company acted in accordance with the decisions of An Bord Pleanála, supporting the
positions of both Kilkenny County Council and the company. The investigation gave
rise to no major non-conformances in respect of the company’s management
systems.”


On 7 November 2017 the appellant submitted an AIE request to NSAI seeking copies of:
1. The investigation file and or any other relevant files etc. (under two general headings
of Environmental or Occupational Health and Safety) undertaken by NSAI into the
above referenced “Kilkenny query re JCL (your ref: NSAI Inc no. 1316).
2. All draft reports/reports, draft memoranda/memoranda, recommendations and
correspondence with the contractor and Local Authority in question, if any.
3. All internal and external email / correspondence relating to this query/complaint.
On 1 December 2017, NSAI informed the appellant that it had decided to refuse the request.
The appellant immediately asked NSAI to review that decision. NSAI notified the appellant
of its internal review decision on 2 January 2018. This decision affirmed the earlier decision
and the appellant subsequently appealed to my Office.

Preliminary matter

NSAI received the request for internal review during business hours on 1 December 2017.
Accordingly, the appellant was entitled to receive a decision on that request, at the very latest,
one calendar month later, on 31 December 2017. As he did not receive a decision by that
date, the law deemed that NSAI had again refused his request.

I am satisfied that NSAI intended in good faith to give notice of its decision in time but failed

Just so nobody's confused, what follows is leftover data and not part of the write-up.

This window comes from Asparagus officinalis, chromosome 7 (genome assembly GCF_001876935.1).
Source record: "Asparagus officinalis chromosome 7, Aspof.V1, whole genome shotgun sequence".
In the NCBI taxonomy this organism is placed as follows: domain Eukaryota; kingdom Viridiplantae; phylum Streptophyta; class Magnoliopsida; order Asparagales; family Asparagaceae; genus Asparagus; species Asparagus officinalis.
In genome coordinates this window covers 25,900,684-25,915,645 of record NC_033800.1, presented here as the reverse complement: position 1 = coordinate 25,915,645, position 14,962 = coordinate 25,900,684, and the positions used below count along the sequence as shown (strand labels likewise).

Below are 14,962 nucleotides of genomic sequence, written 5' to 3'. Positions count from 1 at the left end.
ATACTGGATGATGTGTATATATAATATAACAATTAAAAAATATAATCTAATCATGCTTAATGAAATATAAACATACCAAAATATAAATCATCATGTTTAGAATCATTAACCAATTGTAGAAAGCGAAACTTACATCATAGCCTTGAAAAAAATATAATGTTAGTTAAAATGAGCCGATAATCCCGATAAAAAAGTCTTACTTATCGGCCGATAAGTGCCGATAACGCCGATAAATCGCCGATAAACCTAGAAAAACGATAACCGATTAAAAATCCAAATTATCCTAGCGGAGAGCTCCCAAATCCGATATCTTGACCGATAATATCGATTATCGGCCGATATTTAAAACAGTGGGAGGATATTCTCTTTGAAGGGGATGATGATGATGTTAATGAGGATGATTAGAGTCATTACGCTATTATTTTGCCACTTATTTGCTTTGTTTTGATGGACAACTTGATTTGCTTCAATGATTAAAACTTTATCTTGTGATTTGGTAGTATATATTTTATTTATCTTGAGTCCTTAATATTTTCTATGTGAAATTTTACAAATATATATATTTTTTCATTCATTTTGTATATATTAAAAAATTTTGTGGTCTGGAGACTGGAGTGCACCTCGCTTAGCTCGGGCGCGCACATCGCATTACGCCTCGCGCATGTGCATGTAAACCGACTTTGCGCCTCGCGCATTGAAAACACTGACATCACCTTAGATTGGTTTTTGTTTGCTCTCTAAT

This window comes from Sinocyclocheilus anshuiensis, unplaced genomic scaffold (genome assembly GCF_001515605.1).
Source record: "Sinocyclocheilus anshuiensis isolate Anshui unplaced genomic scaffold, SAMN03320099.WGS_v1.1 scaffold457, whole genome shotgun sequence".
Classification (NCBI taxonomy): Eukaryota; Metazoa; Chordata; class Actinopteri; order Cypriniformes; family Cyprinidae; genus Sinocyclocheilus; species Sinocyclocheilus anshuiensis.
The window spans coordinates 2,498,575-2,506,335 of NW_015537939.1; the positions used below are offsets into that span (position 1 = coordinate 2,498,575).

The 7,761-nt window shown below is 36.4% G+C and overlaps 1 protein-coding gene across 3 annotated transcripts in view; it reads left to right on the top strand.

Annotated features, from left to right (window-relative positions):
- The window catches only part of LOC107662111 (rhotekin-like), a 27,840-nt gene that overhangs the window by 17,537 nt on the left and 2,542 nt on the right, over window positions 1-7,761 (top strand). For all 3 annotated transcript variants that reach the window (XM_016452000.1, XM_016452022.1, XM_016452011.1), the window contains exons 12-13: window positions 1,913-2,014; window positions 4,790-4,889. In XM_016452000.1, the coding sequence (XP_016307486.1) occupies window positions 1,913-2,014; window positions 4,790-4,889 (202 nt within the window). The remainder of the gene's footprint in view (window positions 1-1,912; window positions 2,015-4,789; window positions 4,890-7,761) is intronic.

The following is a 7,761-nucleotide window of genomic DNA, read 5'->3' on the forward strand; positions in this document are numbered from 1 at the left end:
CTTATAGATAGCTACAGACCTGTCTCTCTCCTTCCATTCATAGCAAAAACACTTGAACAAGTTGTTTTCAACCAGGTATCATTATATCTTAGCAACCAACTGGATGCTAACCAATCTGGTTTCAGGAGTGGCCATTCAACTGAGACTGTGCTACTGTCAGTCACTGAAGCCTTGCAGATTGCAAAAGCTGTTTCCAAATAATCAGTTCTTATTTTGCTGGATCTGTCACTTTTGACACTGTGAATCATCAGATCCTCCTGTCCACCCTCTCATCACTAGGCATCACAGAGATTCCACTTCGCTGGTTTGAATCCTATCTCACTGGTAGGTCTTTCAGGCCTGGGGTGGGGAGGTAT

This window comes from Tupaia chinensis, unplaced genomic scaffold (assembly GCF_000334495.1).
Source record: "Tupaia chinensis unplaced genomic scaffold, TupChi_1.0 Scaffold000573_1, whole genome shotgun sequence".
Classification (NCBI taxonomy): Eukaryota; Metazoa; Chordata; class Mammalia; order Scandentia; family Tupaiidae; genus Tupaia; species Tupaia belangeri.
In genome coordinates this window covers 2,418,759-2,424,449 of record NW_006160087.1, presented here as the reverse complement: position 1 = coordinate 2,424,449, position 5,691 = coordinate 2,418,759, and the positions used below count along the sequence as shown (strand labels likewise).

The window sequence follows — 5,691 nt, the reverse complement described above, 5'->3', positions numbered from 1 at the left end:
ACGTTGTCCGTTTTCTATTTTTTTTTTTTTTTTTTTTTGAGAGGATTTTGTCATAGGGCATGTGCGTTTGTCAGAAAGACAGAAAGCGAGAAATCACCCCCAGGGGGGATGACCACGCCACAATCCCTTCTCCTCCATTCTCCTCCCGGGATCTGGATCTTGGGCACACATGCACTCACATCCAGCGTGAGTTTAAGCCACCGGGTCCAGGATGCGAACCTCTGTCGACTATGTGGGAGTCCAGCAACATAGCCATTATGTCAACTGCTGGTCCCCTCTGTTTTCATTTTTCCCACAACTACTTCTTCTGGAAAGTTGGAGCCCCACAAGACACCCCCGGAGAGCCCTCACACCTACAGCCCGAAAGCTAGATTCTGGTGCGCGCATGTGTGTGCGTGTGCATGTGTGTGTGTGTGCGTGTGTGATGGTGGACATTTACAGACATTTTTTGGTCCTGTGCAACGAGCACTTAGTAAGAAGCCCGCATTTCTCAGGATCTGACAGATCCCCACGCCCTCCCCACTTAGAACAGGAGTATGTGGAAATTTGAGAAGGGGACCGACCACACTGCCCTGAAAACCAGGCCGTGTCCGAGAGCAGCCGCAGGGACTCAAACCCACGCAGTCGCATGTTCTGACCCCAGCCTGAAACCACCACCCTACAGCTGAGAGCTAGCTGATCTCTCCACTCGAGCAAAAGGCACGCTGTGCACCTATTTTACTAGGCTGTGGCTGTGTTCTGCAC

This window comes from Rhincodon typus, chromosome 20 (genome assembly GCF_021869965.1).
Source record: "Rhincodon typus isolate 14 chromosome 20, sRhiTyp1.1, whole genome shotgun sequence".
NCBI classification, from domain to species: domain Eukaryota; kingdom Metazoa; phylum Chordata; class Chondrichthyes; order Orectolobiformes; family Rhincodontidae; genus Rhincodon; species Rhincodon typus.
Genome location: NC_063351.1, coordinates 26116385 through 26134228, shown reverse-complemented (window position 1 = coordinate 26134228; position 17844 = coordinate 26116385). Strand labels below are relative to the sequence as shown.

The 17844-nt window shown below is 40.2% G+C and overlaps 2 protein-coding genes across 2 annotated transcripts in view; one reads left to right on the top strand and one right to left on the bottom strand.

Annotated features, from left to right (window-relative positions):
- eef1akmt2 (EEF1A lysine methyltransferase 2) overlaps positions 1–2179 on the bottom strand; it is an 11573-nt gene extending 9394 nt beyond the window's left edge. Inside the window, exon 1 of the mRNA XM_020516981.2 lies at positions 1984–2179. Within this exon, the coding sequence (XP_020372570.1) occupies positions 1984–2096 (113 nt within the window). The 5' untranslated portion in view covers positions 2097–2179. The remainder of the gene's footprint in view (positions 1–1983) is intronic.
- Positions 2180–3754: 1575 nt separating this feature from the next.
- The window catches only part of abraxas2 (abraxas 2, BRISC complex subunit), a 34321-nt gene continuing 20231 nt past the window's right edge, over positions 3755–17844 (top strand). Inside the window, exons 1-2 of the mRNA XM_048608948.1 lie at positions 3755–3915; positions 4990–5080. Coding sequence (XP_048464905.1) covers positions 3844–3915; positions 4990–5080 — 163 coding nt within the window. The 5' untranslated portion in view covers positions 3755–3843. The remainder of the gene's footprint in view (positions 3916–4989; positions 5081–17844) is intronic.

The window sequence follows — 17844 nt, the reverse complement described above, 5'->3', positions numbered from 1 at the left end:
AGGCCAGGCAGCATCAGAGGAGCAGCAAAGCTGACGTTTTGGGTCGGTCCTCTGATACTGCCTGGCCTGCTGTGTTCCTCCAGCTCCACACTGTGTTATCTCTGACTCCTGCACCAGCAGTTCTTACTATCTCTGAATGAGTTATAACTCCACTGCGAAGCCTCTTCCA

to do so due to its misunderstanding of how ‘a month’ is calculated in law. For statutory
interpretation purposes, ‘a month’ means a calendar month (source: Part 1 of the Schedule to
the Interpretation Act 2005). A month which starts anytime on the 13th day of a month will
include that day and expire at the end of the 12th day of the following month (ref: Walsh v
Garda Complaints Board [2010] IESC 2).

Scope of Review

Under article 12(5) of the AIE Regulations, my role is to: review NSAI’s refusal; annul, vary
or affirm it; and decide whether it would be appropriate for me to require NSAI to make
environmental information available to the appellant. The issue in this case was whether
certain information is environmental information within the meaning of the AIE legislation.
In conducting my review I took account of the submissions made by the appellant and NSAI.
I had regard to: the Guidance document provided by the Minister for the Environment,
Community and Local Government on the implementation of the AIE Regulations (the

Minister’s Guidance); Directive 2003/4/EC (the AIE Directive), upon which the AIE
Regulations are based; the 1998 United Nations Economic Commission for Europe
Convention on Access to Information, Public Participation in Decision-Making and Access to
Justice in Environmental Matters (the Aarhus Convention); The Aarhus Convention—An
Implementation Guide (Second edition, June 2014)(the Aarhus Guide), and the relevant
jurisprudence of the courts.

Review of refusal

Reasons for refusal